So the House of Lords, with a pretty solid majority, voted to unilaterally protect the rights of EU citizens resident in the UK post-Brexit, passing an amendment to the Article 50 notification bill with a majority of 102. Even a few Tories voted for the amendment.

But – surprise, surprise – the government is seeking to overturn the amendment as the bill passes back and forth between the Lords and Commons, as The Guardian reports here.

One line of the Guardian piece especially struck me:

Anna Soubry said that she was convinced by the government’s argument that this issue would be dealt with as a priority once article 50 had been triggered.

That may indeed be true, but that does not render what the Lords are trying to do meaningless.

The devil is going to be in the detail of this, because even if the rest of the EU and the UK can agree early in the Article 50 process the principle that rights are to be mutually protected, that is not going to explain exactly how getting those rights is going to work in practice for the individuals concerned.

Look at the work Faisal Islam has been doing over the past few days if you doubt this. He has dug up the forms used to apply for permanent residency across the EU, and the costs for doing so. All these forms are based on the same rule – that permanent residence in an EU country should be allowed after 5 uninterrupted years in a country. But the form to get permanent residency is 2 pages long in Germany, 5 pages long in Ireland, and a massive 85 pages in the UK, and the costs vary too. The same will inevitably be the case with the amended rules are for EU citizens in the UK post-Brexit, and indeed for UK citizens in the rest of the EU. Plus, as Alex Barker argues in the FT (€), much of the detail beyond the bigger principle remains to be worked out.

So that is why the House of Lords needs to stick to its position, and bulldozer its view through against the Commons. It is vital that how these rules – and the details of these rules – for EU citizens in the UK are debated openly and transparently in the UK Parliament. A drip, drip, drip of negative stories about the woes of EU citizens in the press is not enough – only a parliamentary debate about the specifics of the rules can bring clarity here, and that’s why the Lords are right, and Soubry and the rest of the Commons would do well to listen to them. Otherwise the UK government can stick to talking about principle, while the reality of the matter could remain as pernicious and complicated as it is currently.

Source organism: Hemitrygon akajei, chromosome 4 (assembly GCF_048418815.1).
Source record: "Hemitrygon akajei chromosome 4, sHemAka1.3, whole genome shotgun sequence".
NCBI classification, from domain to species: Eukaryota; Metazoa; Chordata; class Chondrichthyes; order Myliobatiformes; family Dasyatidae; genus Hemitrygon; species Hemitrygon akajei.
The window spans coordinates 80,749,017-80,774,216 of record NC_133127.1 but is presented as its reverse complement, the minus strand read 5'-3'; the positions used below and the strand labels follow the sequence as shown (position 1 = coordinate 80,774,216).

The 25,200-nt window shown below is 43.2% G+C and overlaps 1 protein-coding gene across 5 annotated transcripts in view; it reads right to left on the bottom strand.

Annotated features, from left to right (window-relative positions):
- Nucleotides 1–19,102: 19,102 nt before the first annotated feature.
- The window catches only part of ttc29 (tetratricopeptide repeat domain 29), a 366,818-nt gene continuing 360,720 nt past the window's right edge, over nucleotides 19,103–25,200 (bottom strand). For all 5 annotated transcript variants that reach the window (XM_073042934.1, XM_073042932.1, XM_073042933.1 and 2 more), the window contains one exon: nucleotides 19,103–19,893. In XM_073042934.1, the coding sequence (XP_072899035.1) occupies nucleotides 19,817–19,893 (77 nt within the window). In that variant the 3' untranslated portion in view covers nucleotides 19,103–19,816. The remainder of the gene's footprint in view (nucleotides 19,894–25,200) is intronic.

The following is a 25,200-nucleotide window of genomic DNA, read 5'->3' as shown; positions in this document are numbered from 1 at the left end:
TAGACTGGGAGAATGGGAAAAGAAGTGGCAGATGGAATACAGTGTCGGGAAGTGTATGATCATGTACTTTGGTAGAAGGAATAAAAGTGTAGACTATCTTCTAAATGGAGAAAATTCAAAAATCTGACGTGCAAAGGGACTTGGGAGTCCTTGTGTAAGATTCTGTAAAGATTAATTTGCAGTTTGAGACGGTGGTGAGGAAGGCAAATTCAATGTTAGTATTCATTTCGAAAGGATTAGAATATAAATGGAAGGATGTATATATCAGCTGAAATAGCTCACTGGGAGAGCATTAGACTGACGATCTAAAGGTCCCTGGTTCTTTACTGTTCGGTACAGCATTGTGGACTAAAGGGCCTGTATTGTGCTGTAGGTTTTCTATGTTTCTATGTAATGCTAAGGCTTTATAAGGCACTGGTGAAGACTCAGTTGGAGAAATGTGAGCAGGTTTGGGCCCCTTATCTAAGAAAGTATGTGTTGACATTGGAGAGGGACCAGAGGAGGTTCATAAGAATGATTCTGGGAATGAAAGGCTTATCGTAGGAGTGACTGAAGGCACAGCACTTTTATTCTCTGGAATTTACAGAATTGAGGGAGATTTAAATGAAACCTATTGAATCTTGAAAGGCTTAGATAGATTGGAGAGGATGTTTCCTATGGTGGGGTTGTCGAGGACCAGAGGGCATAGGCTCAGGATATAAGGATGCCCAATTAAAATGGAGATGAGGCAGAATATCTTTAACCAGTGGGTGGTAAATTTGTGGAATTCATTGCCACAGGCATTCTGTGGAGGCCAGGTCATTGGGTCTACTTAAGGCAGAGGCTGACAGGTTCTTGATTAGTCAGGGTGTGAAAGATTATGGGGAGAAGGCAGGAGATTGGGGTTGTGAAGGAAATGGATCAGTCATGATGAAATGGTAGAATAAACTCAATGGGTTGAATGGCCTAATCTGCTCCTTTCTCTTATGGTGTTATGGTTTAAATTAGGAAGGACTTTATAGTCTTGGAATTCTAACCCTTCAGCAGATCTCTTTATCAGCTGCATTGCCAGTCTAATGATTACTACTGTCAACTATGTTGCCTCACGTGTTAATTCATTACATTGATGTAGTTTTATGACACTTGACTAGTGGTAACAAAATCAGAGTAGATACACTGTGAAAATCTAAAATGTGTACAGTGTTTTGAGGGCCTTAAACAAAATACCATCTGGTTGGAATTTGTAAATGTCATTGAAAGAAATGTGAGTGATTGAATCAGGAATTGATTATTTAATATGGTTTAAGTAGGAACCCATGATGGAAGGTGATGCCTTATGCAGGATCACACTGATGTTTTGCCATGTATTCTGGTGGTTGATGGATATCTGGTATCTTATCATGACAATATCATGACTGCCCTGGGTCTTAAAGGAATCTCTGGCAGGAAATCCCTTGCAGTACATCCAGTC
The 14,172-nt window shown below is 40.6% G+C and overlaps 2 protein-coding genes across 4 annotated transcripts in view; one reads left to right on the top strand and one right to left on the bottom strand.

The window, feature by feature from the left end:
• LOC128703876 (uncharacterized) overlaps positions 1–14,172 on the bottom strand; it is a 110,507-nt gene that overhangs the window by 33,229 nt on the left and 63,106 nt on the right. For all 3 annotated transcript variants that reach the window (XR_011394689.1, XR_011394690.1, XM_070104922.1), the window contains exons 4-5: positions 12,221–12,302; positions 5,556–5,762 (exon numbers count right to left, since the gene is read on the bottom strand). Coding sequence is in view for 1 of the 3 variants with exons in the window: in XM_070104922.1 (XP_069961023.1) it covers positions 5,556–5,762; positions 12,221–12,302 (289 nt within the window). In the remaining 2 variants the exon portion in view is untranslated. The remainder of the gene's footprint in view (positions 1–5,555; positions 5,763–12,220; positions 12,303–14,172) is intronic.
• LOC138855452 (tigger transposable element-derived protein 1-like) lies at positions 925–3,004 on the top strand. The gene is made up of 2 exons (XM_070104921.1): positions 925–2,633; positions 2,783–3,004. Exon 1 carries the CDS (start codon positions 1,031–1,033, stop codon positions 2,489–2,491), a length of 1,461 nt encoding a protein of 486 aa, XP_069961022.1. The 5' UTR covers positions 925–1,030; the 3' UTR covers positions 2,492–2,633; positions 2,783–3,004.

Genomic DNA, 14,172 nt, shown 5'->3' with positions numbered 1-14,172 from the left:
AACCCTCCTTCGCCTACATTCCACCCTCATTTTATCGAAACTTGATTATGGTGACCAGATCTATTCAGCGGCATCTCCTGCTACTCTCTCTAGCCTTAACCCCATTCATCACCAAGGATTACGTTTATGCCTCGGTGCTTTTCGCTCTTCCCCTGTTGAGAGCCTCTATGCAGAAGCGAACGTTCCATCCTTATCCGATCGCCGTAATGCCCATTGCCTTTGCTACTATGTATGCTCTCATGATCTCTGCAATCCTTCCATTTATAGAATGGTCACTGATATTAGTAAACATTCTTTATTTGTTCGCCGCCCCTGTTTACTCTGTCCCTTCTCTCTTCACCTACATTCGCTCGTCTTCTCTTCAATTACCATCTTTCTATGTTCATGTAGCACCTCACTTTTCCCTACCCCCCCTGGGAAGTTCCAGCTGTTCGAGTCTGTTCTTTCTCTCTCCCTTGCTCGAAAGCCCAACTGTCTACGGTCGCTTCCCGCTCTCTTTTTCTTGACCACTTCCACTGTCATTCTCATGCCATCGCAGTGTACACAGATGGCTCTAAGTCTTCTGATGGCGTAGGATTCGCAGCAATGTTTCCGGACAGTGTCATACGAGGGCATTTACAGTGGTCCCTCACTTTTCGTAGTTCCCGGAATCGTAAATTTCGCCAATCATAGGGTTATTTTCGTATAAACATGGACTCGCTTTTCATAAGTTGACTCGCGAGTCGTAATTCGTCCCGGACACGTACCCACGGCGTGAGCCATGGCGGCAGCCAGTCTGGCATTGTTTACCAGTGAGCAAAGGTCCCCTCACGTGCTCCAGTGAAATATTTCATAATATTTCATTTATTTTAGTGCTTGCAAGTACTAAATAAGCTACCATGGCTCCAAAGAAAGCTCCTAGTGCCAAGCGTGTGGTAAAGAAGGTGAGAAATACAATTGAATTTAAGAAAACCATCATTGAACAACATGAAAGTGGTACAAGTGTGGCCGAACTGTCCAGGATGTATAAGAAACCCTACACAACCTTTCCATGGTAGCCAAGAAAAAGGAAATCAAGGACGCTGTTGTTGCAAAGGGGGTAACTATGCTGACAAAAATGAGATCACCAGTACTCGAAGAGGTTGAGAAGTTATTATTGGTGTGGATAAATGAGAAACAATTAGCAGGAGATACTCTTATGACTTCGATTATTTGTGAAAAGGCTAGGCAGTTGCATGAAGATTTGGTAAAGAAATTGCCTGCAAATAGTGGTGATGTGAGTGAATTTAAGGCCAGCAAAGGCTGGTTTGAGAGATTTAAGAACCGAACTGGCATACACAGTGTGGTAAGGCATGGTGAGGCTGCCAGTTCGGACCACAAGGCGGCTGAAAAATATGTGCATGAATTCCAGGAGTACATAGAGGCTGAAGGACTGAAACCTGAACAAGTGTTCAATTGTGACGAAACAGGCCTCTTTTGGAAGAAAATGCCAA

[UPDATE 2.3.17, 1345]
In light of a comment below I have been directed to Colin Yeo’s dissection of whether completing a form to gain a certificate of residence is even legal. Yeo concludes that for now the form ought to be considered obligatory, but this may not stand up to scrutiny were it to be tested in court. This is exactly the sort of devil-in-the-detail that I refer to above – the Home Office makes something as complex as possible when it can do so, but might have to back down if scrutinised.


  1. Paul Astell

    What does “5 uninterrupted years in a country” even mean? Can an EU citizen go on holiday away from the UK for a week, 2 weeks, a month? We keep being told by Brexiters all this is easy. I’ve yet to see anything associated with Brexit that’s straightforward.

  2. anonymous

    Finland: simple electronic form, 25 euros.

  3. anonymous

    For permanent residence under EU law, see Chapter IV and Article 25(2) of Directive 2004/38/EC. For naturalization, see inter alia paragraph 1(2)(c), Schedule 1 of the British Nationality Act 1981.

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